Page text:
To some Christians, typology is at best ornamental, pretty and cute, but irrelevant to the serious business of the church, irrelevant to the church’s mission. Some Christians have similar views of the Lord’s Supper: Inspiring and helpful, but hardly essential.
To such skeptics, I say: “Luke 24. Tolle lege.”
The story of the disciples on the road to Emmaus continues the journey theme that takes up so much of Luke-Acts. After the transfiguration, Jesus sets His face toward Jerusalem, where He will face arrest, trial, death.
Acts, of course, moves in the opposite direction. The apostles begin in Jerusalem and spread out from there. Paul makes a long journey to Jerusalem, but, unlike Jesus, he doesn’t stop there. He goes on to Rome.
The two disciples on the road to Emmaus are taking a journey, but it’s in the wrong direction. They’re taking an “Acts” journey from Jerusalem before the Spirit comes. In all likelihood, they are fleeing in fear of Jesus’ Jewish enemies or of a Roman sweep to eliminate Jesus’ followers.
As they walk, Jesus joins them and they begin to explain their sorrow. They tell Jesus about Jesus, implicitly comparing Jesus to Moses, a prophet “mighty in deed and word” who, they hoped, would liberate Israel.
It didn’t happen. Instead of liberating Israel from its new Egypt, Jesus became a victim. He didn’t save Israel from Rome but submitted to a Roman execution.
They even tell the Risen Jesus about His resurrection. A few women and others have been to the tomb and found no sign of Jesus. This only confuses the disciples further. Though followers of Jesus, they’re as flummoxed as Pilate and Herod and the Jews.
Jesus is with these two disciples, and yet they’re dejected. They know the entire gospel story from Jesus’ wonder-working through the cross to the resurrection. And yet they’re dejected and defeated. Something is still missing. They continue their flight.
Jesus knows they need a Bible study, but not just any Bible study. They need to understand that the Scriptures are all about the Christ, His suffering and glory, and the proclamation of forgiveness and life to the nations. They need a lesson in typology.
Later, they remember that their hearts burned while Jesus taught them. They sense something strange and deep about their Teacher, but still they don’t recognize Him.
That happens at the table. Having delivered the Word, Jesus breaks the bread. Instantly, their eyes are open and they see Jesus, just before He disappears. Once they see Jesus, everything goes into reverse: They return to Jerusalem, rejoin the eleven, and become the first humans to echo the angel’s Easter proclamation: “The Lord has risen indeed” (v. 34; cf. v. 6).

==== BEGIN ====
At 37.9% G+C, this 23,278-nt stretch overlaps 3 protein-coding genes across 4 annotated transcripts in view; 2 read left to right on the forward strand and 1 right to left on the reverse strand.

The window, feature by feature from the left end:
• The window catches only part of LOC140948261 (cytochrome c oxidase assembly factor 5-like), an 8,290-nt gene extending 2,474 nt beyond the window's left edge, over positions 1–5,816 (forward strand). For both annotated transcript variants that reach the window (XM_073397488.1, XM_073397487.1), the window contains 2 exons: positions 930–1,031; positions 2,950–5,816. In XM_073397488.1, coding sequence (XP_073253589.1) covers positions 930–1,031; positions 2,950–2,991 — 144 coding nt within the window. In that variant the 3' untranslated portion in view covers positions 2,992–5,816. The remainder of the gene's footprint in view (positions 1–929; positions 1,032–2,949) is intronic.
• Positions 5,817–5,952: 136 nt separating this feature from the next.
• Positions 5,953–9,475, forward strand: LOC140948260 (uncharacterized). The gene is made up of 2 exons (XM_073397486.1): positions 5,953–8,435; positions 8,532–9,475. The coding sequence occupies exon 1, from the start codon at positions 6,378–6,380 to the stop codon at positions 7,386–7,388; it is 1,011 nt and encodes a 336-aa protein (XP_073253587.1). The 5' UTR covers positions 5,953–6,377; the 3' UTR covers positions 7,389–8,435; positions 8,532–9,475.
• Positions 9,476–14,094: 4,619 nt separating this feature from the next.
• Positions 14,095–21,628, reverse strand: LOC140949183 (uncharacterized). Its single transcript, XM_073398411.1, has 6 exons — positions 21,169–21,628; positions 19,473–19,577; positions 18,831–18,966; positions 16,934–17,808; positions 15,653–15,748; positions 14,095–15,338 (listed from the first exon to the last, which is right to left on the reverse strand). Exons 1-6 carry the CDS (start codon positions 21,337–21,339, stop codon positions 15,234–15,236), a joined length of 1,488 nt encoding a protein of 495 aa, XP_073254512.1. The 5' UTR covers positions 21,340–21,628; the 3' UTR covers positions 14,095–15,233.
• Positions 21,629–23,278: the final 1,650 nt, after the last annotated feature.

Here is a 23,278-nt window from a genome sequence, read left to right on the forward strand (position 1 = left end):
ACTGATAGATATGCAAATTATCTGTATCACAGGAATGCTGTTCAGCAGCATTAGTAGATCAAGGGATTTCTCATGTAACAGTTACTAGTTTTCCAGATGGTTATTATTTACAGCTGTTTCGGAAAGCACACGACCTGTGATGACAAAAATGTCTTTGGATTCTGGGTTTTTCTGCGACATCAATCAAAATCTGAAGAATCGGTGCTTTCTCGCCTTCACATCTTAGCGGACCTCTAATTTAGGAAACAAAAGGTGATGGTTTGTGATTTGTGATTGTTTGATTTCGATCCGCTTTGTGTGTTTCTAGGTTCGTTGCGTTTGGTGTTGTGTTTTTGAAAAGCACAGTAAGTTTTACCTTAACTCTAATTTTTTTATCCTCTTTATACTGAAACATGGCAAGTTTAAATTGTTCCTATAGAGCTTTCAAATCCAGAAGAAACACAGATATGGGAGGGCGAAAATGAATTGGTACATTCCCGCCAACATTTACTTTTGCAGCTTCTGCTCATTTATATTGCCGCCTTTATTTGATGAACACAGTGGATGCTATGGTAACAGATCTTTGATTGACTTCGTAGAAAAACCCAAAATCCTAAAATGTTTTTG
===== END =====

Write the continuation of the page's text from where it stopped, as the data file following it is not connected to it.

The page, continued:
Jesus’ presence and the gospel story isn’t enough. To see Jesus, they need to see Him as the fulfillment of the Scriptures. To see Jesus, they need to join Him at table.
There’s another layer. As many commentators note, their “open eyes” allude back to Genesis 3. God always planned to open Adam and Eve’s eyes, so they could share His throne as King and Judge.
In the event, the eyes of Adam and Eve were opened prematurely, in rebellion. They seized a royal privilege they couldn’t handle. The disciples at Emmaus receive the same gift, but justly. They aren’t just made witnesses. They reach a new stage of human maturity.
They grow up; they’re ready for solid food, because by Word and Bread Jesus has trained their senses to discern good and evil (Hebrews 5:14).
Now: What happens in churches that don’t read the Scriptures as Jesus read the Scriptures? What happens to churches that don’t gather regularly with the Word at the Table?
Jesus is with them, but remains wispy, invisible. He never becomes solid, 3D. And their witness is truncated at best. They can retell the gospel story, but they don’t see it clearly because they don’t see the Scriptures as the story of the suffering and glory of Jesus the Christ. They remain immature, their eyes closed and undiscerning, their senses untrained.
Typology and table aren’t baubles or curios. They provide the light and life and power that drives the church’s mission.
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